Biogeographic Province is a biotic subdivision of realms. The following list of biogeographic provinces was developed by Miklos Udvardy in 1975,[1][2] later modified by other authors.[according to whom?]Contents1 Afrotropical Realm 2 Antarctic Realm 3 Australian Realm 4 Indomalayan Realm 5 Nearctic Realm 6 Neotropical Realm 7 Oceanian Realm 8 Palearctic Realm 9 See also 10 References 11 BibliographyAfrotropical Realm[edit]Tropical humid forestsGuinean Rainforest Congo Rainforest Malagasy RainforestTropical dry or deciduous forests (incl
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Arid
A region is arid when it is characterized by a severe lack of available water, to the extent of hindering or preventing the growth and development of plant and animal life. Environments subject to arid climates tend to lack vegetation and are called xeric or desertic. Most "arid" climates surround the equator; these places include most of Africa
Africa
and parts of South America, Central America
Central America
and Australia. Change over time[edit]This section needs expansion. You can help by adding to it. (January 2008)The distribution of aridity observed at any one point in time is largely the result of the general circulation of the atmosphere. The latter does change significantly over time through climate change. For example, temperature increase (by 1.5–2.1 percent) across the Nile Basin over the next 30–40 years could change the region from semi-arid to arid, resulting in a significant reduction in agricultural land
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Biotope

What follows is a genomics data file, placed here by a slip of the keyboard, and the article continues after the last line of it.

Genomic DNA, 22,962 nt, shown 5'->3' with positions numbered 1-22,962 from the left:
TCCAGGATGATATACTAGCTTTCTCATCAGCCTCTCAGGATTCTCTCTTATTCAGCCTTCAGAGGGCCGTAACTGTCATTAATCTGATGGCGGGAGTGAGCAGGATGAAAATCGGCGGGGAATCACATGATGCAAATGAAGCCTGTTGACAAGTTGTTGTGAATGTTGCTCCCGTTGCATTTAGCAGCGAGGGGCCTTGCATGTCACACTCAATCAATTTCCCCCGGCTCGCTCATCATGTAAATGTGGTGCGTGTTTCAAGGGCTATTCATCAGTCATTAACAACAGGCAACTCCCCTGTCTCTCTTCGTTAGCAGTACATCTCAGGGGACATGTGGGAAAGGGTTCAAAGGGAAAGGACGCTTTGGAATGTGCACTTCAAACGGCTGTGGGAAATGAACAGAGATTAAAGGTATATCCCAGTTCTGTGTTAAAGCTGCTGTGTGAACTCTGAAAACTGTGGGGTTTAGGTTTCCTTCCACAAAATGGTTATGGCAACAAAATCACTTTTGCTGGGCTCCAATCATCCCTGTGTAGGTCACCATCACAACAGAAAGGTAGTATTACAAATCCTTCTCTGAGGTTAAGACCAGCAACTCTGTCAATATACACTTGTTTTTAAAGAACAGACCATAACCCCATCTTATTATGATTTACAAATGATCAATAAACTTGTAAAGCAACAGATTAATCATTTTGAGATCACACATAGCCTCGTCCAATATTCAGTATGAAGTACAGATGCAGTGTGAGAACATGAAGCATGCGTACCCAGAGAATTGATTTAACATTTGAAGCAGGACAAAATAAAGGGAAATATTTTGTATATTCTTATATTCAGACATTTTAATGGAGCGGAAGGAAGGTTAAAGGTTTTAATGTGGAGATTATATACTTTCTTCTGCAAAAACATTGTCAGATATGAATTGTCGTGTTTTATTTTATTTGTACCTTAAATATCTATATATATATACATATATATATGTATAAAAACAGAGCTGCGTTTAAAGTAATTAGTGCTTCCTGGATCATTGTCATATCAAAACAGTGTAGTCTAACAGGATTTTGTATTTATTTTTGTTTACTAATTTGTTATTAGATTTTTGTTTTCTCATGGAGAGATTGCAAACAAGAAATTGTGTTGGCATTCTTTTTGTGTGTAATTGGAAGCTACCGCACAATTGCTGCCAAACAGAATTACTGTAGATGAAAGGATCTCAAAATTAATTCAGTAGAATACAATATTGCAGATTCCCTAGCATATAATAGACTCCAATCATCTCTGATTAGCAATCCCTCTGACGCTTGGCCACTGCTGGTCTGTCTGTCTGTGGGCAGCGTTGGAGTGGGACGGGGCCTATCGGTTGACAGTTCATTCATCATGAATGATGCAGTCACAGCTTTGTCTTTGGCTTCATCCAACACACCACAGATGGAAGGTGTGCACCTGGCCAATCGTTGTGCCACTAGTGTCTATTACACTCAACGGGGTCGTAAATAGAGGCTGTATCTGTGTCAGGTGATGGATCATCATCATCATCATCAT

A biotope is an area of uniform environmental conditions providing a living place for a specific assemblage of plants and animals. Biotope is almost synonymous with the term habitat, which is more commonly used in English-speaking countries. However, in some countries these two terms are distinguished: the subject of a habitat is a population, the subject of a biotope is a biocoenosis or biological community.[1] It is an English loanword derived from the German Biotop, which in turn came from the Greek bios, "life" and topos, "place"
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Pelecypod
See textEmpty shell of the giant clam (Tridacna gigas)Empty shells of the sword razor ( Ensis
Ensis
ensis)Bivalvia, in previous centuries referred to as the Lamellibranchiata and Pelecypoda, is a class of marine and freshwater molluscs that have laterally compressed bodies enclosed by a shell consisting of two hinged parts. Bivalves as a group have no head and they lack some usual molluscan organs like the radula and the odontophore. They include the clams, oysters, cockles, mussels, scallops, and numerous other families that live in saltwater, as well as a number of families that live in freshwater. The majority are filter feeders. The gills have evolved into ctenidia, specialised organs for feeding and breathing. Most bivalves bury themselves in sediment where they are relatively safe from predation. Others lie on the sea floor or attach themselves to rocks or other hard surfaces. Some bivalves, such as the scallops and file shells, can swim
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Coral
Corals are marine invertebrates in the class Anthozoa
Anthozoa
of phylum Cnidaria. They typically live in compact colonies of many identical individual polyps. The group includes the important reef builders that inhabit tropical oceans and secrete calcium carbonate to form a hard skeleton. A coral "group" is a colony of myriad genetically identical polyps. Each polyp is a sac-like animal typically only a few millimeters in diameter and a few centimeters in length. A set of tentacles surround a central mouth opening. An exoskeleton is excreted near the base. Over many generations, the colony thus creates a large skeleton characteristic of the species. Individual heads grow by asexual reproduction of polyps